Final Update for College Football Performance as Affected by Distance from Home

The moment of truth: is college football performance affected by distance from home? As far as I can tell, the answer is no.

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Update #2: College Football Performance and Proximity to Home

How do you measure football performance? How can you compare Ndamukong Suh, a defensive tackle that played for Nebraska from 2005 to 2009 with Cooper Rush, Central Michigan’s quarterback from 2013 to 2016? These questions are incredibly difficult to answer, especially given the nature of the sport. It is impossible, at this point, to accurately and fairly quantify every player’s contribution to the result of a play, much less a game. Advanced statistics in football is always improving and decoding the game, but it is still far behind simpler sports like baseball and basketball.

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First Update on College Football Recruiting Analysis

The necessary preliminary procedure for any data analysis project is data collection and compilation. So it is for my project, which is to determine the impact of distance from home on college football player performance. Fortunately, the website 247sports.com has a fairly complete database of recruits, as well as their rating, position, hometown, and college. Unfortunately, the website has this information in a very unfriendly format for data scraping. The major challenge of this first segment was implementing a program that took those attributes from the website and created a spreadsheet with this information in a workable format (Microsoft Excel). I successfully implemented this program and created the necessary databases by utilizing the BeautifulSoup module in Python to scrape the data from the website, as well as the xlwt package to write it out to Excel.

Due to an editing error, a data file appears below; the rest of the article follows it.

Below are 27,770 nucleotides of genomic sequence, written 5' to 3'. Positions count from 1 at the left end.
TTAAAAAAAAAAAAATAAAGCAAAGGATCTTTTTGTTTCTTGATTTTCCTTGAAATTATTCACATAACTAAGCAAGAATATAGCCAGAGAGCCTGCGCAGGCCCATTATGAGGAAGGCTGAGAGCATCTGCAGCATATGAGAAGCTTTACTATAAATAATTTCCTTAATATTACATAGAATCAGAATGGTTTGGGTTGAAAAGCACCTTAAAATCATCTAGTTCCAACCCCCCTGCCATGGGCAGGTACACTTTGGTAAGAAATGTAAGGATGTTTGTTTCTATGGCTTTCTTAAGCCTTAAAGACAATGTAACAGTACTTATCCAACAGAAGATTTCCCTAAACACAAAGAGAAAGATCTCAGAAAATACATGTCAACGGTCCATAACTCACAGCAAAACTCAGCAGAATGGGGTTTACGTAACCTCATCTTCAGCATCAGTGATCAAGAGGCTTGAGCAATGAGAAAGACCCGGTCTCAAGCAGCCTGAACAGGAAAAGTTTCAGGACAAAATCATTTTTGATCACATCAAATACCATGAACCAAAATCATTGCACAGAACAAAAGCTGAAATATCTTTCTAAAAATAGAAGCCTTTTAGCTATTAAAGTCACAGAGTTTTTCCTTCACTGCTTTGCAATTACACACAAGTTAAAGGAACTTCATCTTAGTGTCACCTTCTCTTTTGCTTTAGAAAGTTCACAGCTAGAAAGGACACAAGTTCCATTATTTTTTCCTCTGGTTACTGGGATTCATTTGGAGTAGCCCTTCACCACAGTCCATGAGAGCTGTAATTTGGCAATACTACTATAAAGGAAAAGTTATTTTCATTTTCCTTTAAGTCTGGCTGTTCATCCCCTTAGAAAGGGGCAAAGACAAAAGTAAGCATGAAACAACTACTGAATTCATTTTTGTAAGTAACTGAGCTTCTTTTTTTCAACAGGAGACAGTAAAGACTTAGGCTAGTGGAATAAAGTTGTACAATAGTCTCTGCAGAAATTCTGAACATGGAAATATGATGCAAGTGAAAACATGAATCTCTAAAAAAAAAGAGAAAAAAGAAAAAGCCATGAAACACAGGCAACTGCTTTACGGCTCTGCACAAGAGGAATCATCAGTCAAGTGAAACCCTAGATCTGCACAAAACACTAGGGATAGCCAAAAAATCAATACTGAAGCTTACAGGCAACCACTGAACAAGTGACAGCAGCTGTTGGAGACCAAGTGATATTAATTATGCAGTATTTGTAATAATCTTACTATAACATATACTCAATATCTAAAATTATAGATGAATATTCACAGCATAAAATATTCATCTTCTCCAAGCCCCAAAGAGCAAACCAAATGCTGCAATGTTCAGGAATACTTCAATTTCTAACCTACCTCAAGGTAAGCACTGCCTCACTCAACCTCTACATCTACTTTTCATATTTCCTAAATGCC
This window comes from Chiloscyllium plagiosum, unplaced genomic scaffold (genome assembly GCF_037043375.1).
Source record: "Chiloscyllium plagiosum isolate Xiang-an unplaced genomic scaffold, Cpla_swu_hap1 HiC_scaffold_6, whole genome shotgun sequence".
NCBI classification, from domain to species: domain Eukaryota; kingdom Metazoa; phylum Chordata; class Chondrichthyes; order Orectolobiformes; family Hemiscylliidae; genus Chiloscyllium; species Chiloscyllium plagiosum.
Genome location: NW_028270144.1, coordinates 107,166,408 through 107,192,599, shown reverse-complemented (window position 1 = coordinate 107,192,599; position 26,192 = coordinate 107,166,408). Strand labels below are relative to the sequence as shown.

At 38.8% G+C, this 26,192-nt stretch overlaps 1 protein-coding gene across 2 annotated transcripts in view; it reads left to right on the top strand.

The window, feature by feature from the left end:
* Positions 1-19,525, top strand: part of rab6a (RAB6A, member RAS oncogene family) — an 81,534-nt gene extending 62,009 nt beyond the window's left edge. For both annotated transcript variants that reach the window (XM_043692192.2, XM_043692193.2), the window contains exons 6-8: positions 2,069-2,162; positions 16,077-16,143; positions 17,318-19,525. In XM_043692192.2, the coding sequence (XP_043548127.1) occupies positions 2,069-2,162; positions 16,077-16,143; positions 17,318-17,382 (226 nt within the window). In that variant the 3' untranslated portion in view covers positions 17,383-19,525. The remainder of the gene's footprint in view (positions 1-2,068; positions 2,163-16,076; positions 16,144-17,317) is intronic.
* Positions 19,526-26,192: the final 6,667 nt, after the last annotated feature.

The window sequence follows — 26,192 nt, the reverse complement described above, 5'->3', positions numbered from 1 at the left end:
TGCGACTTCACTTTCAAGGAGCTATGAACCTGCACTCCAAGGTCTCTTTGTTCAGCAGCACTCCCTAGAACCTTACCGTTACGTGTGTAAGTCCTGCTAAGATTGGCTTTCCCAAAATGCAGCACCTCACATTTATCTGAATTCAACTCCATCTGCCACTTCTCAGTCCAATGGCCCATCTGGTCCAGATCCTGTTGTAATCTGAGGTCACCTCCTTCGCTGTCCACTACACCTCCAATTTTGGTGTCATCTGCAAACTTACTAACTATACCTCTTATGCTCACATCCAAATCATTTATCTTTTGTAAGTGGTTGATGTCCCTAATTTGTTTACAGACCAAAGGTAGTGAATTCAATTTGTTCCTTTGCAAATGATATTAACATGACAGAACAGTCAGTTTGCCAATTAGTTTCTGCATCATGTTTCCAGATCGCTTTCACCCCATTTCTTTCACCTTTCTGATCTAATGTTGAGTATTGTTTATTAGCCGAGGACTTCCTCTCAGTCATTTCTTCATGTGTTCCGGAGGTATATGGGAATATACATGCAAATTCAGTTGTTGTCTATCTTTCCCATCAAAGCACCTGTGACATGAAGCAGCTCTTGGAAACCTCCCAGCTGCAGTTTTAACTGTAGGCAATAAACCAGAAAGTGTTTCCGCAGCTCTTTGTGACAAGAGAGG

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The Impact of Proximity to Home on College Football Performance

I want to determine whether football recruits perform better if they stay closer to home to go to college. The conventional wisdom is that football players will play better if they go to colleges near their house. Thus, college football teams by and large have players from their own state. Still, high school football talent is not spread evenly across the nation, so many teams located outside the hotbeds of the Southeast and the West Coast extend far from home to get the top talent. But is it worth it? Would it be better for Nebraska to have a team full of highly talented recruits from Florida and California, or a team full of less highly regarded recruits from Nebraska and surrounding states? Conversely, should a highly-touted recruit from Miami try to stay in Florida or cross the country to play football? I will statistically analyze the performance of college football players as a function of how far from home they play.